Travel

Like a breath of fresh air

Australian champion freediver Mike Wells has written the watersport's first certification program.
Australian champion freediver Mike Wells has written the watersport's first certification program. Contributed

ADVENTURE sport travel is nothing new. Mountain climbers have been trekking to the Himalayas and Mount Kilimanjaro for yonks.

The Great Barrier Reef has long been a scuba-diving Mecca and where better to bungee jump than the place where it was invented?

But the newest activity to enter the travel agent's vernacular is freediving, thanks to the introduction of the watersport's first certification program, developed and launched by Scuba Schools International (SSI) in Australia last year.

Written by Australian champion freediver Mike Wells, the program is being rolled out in America, Asia and Europe this year.

Wells has personally trained every SSI instructor in Australia and plans to do the same overseas.

He is also working with dive travel company Dive Adventures to create freediving trips, both for pleasure and training.

Prospective freedivers can either travel to do their course at a destination well-suited to the sport, such as the Philippines or Vanuatu, or complete their course closer to home and then plan a freediving holiday. Luckily, many of the destinations that attract freedivers because of their calm, clear, warm and deep waters are also popular holiday spots.

They're often tropical and cheap.

I got an insight into this liberating sport during a recent trip to Vanuatu, where I attended a three-day crash course in freediving with a group of dive- industry leaders.

Just like in scuba diving, a person can be trained and certified at various levels in freediving.

While that may seem obvious, Mike was the first person to actually develop a freediving course structure, certification system and instructor training program.

The biggest difference between the two types of diving – free and scuba – is about breathing.

Scuba diving is all about constantly breathing in and out.

One of the first things new scuba divers learn is to “never hold your breath”.

Freediving is exactly the opposite. It's about how long you can last, and how deep you can go, on one breath.

In my introductory scuba course, I was cramming my head full of facts, theories, rules and equipment but in the freediving workshop, the first thing we did was lie on the ground and learn how to clear our minds.

Stretched out across the lawn at our hotel, we practised yogic breathing to slow our heart rates and calm our bodies.

Less than an hour later, we were all holding our breath for three minutes or more in the resort pool.

The next morning, we put our newfound zen-ness to the test in Espiritu Santo's stunningly beautiful Blue Hole.

After mastering the duck-diving technique, we all comfortably dived to 14 metres in the hole's sparkling blue waters.

High on our seemingly easy achievements, it was time to hit the open ocean for a crack at 20 and 25 metres.

The water over the wreck of the SS President Coolidge was calm but slightly more challenging.

We had to keep an eye on the lines to make sure they didn't drift too close to the wreck and the visibility wasn't quite as good as in the Blue Hole.

I did my best to focus on my breathing and completely relax, before taking the plunge with Alana to 20 metres. When the weight at the bottom of the line came into sight, I took in the view of the coral-covered bow of the Coolidge and wished the moment could last longer. I felt good. No urge to breathe, but I knew it would come soon. So, after posing for a photo, I began my ascent.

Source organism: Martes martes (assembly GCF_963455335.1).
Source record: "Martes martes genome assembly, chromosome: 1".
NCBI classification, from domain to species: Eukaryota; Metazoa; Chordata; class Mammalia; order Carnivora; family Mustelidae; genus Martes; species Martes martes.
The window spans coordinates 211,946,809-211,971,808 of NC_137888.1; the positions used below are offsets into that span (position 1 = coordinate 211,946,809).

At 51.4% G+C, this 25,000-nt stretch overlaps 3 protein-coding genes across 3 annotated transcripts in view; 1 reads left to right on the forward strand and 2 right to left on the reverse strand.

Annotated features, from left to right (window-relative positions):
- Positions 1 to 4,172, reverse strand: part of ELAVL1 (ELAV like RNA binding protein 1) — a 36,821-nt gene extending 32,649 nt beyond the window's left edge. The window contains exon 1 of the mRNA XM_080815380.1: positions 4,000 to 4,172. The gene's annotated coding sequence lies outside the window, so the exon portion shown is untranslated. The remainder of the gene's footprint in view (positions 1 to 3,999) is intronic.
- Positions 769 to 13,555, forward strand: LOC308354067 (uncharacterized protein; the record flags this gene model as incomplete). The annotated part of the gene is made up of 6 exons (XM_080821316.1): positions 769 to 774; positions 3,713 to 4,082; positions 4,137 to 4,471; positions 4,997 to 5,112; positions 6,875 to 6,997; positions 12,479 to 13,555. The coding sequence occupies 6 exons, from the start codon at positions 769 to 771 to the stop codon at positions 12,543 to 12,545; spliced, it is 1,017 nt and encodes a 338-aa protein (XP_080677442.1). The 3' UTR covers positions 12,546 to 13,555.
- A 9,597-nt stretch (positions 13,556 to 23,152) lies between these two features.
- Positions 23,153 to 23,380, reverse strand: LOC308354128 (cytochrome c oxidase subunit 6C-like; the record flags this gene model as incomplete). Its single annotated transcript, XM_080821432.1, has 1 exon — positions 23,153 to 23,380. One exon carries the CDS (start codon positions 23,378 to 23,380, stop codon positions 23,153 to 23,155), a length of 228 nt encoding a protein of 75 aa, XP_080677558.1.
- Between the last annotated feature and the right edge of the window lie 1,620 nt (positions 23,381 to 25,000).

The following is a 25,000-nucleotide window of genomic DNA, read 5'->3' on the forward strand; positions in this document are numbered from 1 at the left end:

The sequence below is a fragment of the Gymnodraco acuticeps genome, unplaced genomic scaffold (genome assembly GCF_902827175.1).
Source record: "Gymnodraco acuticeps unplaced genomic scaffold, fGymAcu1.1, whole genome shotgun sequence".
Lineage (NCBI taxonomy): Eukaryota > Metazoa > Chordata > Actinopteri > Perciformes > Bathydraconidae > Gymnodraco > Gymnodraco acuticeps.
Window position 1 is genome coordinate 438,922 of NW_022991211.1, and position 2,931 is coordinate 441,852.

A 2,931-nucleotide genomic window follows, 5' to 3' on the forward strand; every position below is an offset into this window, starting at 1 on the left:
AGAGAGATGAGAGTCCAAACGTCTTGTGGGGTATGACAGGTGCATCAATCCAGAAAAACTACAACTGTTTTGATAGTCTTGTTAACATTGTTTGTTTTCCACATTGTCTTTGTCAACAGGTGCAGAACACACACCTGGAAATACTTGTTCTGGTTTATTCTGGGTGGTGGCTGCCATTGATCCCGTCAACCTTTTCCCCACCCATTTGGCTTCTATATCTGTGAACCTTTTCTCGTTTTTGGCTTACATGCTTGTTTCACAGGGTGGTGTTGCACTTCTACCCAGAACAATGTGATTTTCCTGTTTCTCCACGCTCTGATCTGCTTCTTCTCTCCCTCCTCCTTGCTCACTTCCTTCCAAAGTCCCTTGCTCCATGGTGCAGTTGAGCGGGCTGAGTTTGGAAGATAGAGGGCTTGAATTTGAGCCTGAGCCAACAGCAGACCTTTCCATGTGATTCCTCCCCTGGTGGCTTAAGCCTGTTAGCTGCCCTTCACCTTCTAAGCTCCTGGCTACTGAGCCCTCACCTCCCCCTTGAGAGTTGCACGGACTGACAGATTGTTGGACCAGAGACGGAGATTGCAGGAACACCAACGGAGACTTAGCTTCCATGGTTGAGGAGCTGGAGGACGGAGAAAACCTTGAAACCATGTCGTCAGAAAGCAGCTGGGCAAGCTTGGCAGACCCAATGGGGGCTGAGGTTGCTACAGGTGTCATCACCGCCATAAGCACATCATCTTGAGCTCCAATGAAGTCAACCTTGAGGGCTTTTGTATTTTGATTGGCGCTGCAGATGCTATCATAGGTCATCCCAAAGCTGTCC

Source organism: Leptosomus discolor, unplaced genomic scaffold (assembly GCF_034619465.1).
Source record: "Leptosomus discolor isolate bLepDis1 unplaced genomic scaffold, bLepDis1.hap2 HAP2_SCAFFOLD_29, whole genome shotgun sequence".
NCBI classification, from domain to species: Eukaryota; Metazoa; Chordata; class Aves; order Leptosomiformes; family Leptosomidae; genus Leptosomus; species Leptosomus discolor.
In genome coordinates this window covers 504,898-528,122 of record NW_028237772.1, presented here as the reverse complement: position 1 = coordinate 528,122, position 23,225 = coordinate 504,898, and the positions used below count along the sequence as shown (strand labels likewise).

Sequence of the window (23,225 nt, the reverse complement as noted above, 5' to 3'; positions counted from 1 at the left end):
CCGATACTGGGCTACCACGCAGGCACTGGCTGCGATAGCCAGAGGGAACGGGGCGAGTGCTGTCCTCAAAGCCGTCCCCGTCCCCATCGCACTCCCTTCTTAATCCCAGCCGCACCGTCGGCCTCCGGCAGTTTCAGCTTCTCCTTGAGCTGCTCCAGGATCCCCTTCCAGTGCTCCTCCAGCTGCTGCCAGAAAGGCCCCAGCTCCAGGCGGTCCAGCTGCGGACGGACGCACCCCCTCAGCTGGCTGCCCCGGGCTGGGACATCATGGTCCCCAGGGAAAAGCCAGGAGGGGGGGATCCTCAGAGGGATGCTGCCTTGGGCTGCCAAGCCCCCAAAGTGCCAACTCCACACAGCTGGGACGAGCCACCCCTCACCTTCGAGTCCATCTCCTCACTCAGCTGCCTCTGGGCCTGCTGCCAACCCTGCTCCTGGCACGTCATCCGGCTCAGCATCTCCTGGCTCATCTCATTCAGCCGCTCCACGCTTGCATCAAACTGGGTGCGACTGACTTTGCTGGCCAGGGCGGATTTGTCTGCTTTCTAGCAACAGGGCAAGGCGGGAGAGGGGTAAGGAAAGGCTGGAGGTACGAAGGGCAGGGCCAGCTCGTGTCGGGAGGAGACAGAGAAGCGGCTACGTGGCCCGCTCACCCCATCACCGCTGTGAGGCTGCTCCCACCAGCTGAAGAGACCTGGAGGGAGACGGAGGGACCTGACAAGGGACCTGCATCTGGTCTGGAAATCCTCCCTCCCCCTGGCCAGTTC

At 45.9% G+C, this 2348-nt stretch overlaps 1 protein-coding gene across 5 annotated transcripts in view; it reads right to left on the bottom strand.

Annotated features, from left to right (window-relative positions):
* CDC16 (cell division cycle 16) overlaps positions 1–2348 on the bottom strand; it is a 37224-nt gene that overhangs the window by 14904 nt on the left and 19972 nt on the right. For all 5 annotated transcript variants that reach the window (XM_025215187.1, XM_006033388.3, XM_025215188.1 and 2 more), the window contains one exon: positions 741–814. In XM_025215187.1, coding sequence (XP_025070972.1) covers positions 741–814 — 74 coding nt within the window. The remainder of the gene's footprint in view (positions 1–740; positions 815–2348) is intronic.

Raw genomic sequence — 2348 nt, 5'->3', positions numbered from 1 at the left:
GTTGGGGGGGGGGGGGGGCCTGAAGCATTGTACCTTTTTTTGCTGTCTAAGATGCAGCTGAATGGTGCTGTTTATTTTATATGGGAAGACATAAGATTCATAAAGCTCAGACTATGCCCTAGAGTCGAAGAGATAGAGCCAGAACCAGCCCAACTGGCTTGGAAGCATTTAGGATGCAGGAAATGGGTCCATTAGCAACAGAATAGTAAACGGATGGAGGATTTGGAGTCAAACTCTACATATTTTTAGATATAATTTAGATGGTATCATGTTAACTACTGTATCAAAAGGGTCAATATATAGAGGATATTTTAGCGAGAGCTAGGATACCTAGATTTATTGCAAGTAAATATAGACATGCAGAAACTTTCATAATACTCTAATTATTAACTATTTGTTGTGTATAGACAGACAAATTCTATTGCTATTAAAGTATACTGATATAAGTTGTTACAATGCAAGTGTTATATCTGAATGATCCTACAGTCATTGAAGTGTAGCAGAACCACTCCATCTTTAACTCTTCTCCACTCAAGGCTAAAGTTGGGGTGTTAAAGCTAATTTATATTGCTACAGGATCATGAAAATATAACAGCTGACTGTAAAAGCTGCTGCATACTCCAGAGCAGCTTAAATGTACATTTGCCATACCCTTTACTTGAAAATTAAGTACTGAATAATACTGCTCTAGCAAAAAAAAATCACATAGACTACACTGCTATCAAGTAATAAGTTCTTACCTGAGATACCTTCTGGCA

I will always remember the joy of that dive. I was calm and comfortable, exploring a ship- wreck on my own steam rather than relying on a clunky tank strapped to my back.

My 25-metre dives were a bit less comfortable as I pushed myself beyond that urge to breathe and battled with equalisation issues.

The weight hung at 30 metres just below, so tantalisingly close, but my aggravated ears would not cooperate.

One of the goals of the workshop was to get at least one of us to 30 metres after just two- and-a-half days of training.

To Mike's knowledge, never before has anyone new to the sport reached the magic 100-foot mark in such a short amount of time. Luckily, two of the men in our group did make it to 30 metres – a testament to Mike's teaching approach.

The depth is a milestone because it marks the transition into depths which have dramatic effects on the human body.

It is also the depth at which a freediver first really experiences free fall.

When weighted properly, a freediver becomes negatively buoyant below about 15 metres and can stop kicking and simply sink.

Freefall is said to be euphoric.

It's a time to let go and enjoy the feeling of the water rushing past.

The other goal of the trip was for Mike to set a new record as the first person to freedive to the stern of the Coolidge, which sits in 70 metres of water to the sand.

It was a big dive for Mike, but certainly wouldn't rival his deepest – an astonishing 90 metres.

Three of us waited on scuba just below 60 metres at the stern to capture Mike's dive in photographs and on film.

What Mike said to us on the shore before we swam out really struck a chord: “Be careful. What you guys are doing is way more dangerous than what I'm doing.”

Here he was about to dive to 70 metres on a single breath of air and he was worried about us with our big steel tanks and redundant air supplies.

A freediver relies solely on himself or herself. The preparation is mental, rather than mechanical. No busted o-rings to fix, computer batteries to check or decompression times to consider.

Mike pulled off the dive with ease, rocketing down to the stern and posing for photos before heading back to the surface.

Gympie Times

Topics:  freediving travel travelling



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